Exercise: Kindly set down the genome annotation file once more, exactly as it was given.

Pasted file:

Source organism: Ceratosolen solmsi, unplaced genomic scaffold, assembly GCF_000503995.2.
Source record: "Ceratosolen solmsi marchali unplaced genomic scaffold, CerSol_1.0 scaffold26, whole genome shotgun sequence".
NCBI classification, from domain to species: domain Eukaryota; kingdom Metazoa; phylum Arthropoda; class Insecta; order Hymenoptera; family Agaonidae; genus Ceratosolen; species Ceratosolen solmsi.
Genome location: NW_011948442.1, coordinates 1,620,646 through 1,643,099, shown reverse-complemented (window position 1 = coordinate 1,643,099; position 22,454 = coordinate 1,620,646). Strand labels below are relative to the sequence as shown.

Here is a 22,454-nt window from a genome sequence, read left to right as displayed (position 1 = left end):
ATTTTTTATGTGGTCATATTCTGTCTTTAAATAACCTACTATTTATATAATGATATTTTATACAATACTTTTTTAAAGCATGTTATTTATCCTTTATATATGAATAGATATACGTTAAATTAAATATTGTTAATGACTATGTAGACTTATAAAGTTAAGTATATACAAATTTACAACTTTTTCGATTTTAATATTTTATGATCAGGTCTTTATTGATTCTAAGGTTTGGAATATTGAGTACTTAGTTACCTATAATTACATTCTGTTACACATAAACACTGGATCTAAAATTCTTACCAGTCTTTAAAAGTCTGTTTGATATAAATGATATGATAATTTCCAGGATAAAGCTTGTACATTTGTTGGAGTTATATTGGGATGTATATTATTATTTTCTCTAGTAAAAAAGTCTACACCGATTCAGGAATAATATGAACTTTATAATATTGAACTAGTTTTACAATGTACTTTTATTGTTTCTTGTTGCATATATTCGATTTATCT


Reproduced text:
Source organism: Ceratosolen solmsi, unplaced genomic scaffold, assembly GCF_000503995.2.
Source record: "Ceratosolen solmsi marchali unplaced genomic scaffold, CerSol_1.0 scaffold26, whole genome shotgun sequence".
NCBI classification, from domain to species: domain Eukaryota; kingdom Metazoa; phylum Arthropoda; class Insecta; order Hymenoptera; family Agaonidae; genus Ceratosolen; species Ceratosolen solmsi.
Genome location: NW_011948442.1, coordinates 1,620,646 through 1,643,099, shown reverse-complemented (window position 1 = coordinate 1,643,099; position 22,454 = coordinate 1,620,646). Strand labels below are relative to the sequence as shown.

Here is a 22,454-nt window from a genome sequence, read left to right as displayed (position 1 = left end):
ATTTTTTATGTGGTCATATTCTGTCTTTAAATAACCTACTATTTATATAATGATATTTTATACAATACTTTTTTAAAGCATGTTATTTATCCTTTATATATGAATAGATATACGTTAAATTAAATATTGTTAATGACTATGTAGACTTATAAAGTTAAGTATATACAAATTTACAACTTTTTCGATTTTAATATTTTATGATCAGGTCTTTATTGATTCTAAGGTTTGGAATATTGAGTACTTAGTTACCTATAATTACATTCTGTTACACATAAACACTGGATCTAAAATTCTTACCAGTCTTTAAAAGTCTGTTTGATATAAATGATATGATAATTTCCAGGATAAAGCTTGTACATTTGTTGGAGTTATATTGGGATGTATATTATTATTTTCTCTAGTAAAAAAGTCTACACCGATTCAGGAATAATATGAACTTTATAATATTGAACTAGTTTTACAATGTACTTTTATTGTTTCTTGTTGCATATATTCGATTTATCT